Read this before you search for your next job

50.5 million people left their jobs for something else in 2022. 

I suspect that most of them took the leap because the job they had did not bring meaning to their lives. 

The average person will spend over 90,000 hours at work. That’s 1/3 of their entire life. 

Before you search for your next job, take a bit of time to identify what needs to be in place for the position to be meaningful to you. 

How to identify meaningful work

If you’re searching for meaningful work, here are seven things to consider to help you find your path. 

Tip: These come in especially handy when you are up for your second job or considering a more flexible career, because you can compare your current job salary, benefits, and culture to your new, desired path.

You can make an impact.
I took my current job because I knew it would put me in a position to make a difference in the lives of young artists. The further I go into my career, the more I want my work to provide a lasting impact on those I serve.

Your work is flexible.
Having the flexibility to work remotely and/or keep flexible hours in a job is a great thing to look for when pursuing meaningful work. If working off site and holding flexible hours in a position are important to you, it is important to ask about any company policies around this concept. The best time to bring this up is after you have been offered the position but before you formally accept the job.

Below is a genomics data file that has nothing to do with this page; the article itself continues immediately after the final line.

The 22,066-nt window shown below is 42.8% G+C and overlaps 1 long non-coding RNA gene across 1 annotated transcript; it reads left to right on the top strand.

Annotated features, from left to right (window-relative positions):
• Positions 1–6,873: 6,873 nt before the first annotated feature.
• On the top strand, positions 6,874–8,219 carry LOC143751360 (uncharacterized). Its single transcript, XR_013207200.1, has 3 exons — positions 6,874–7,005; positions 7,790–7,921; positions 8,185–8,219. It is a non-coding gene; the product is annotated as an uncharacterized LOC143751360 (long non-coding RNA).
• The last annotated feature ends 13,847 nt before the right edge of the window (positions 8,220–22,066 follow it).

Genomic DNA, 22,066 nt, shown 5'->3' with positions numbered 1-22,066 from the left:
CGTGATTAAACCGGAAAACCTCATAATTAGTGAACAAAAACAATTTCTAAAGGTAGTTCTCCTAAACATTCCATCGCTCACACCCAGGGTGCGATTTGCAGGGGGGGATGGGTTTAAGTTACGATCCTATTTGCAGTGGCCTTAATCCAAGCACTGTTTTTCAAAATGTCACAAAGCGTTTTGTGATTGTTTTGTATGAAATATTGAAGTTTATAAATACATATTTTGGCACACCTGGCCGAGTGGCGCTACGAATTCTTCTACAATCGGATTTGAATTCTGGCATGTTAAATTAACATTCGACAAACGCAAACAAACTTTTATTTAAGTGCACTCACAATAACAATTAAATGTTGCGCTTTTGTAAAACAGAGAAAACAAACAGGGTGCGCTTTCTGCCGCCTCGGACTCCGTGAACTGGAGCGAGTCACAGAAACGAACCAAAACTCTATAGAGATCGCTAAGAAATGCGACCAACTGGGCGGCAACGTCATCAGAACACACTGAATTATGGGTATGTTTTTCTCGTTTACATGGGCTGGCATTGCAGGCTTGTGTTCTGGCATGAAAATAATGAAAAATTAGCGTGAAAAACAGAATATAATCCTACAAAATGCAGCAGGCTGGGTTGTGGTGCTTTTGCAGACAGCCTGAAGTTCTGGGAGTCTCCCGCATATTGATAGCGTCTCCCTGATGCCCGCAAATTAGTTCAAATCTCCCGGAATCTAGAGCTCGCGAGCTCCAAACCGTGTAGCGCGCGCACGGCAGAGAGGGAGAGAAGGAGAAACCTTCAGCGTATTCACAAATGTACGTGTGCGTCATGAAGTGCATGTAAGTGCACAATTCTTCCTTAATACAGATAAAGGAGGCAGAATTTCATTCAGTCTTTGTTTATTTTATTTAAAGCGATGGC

Your work is valued.
People find meaning in their work when they feel their work is valued. Feeling valued can come from a boss, the people you serve, or even in the role you play in the advancement of a project or idea.

You have the freedom to create.
Will the position allow you to be creative and autonomous? The best positions allow individuals to have a certain amount of freedom to develop solutions to the problems before them.

You feel supported.
One of the biggest sources of frustration among individuals I’ve worked with who hold a 9–5 position is that they often feel under-supported. A great question to ask in an interview is how the team celebrates wins. In general, I don’t expect a party with every work victory, but a moment to reflect the win and a simple thank-you goes a long way.

You are doing value-oriented work.
Try to understand the values of the organization and see if they align with your personal values. I’ve developed my own set of values and I test them out before I step into a new line of work. For example, if it is important to be home to coach your kid’s baseball team, you might ask about the culture around family time and flexible hours, and so on. The answer will help you determine if the job is something you’d like to pursue.

If you’re considering a career shift due to a lack of meaningful work, take some time to consider the points above to help you focus in on what matters most to you in your career.

Photo Credit: Eric Prouzet

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Nate Zeisler is the Dean for Community Initiatives at the Colburn School in Los Angeles. He envisions a world where students majoring in the arts have a clear path to a sustainable career, where creative minds are empowered and inspired to rule the workforce, and where access to the arts is not just for the privileged few, but for all.

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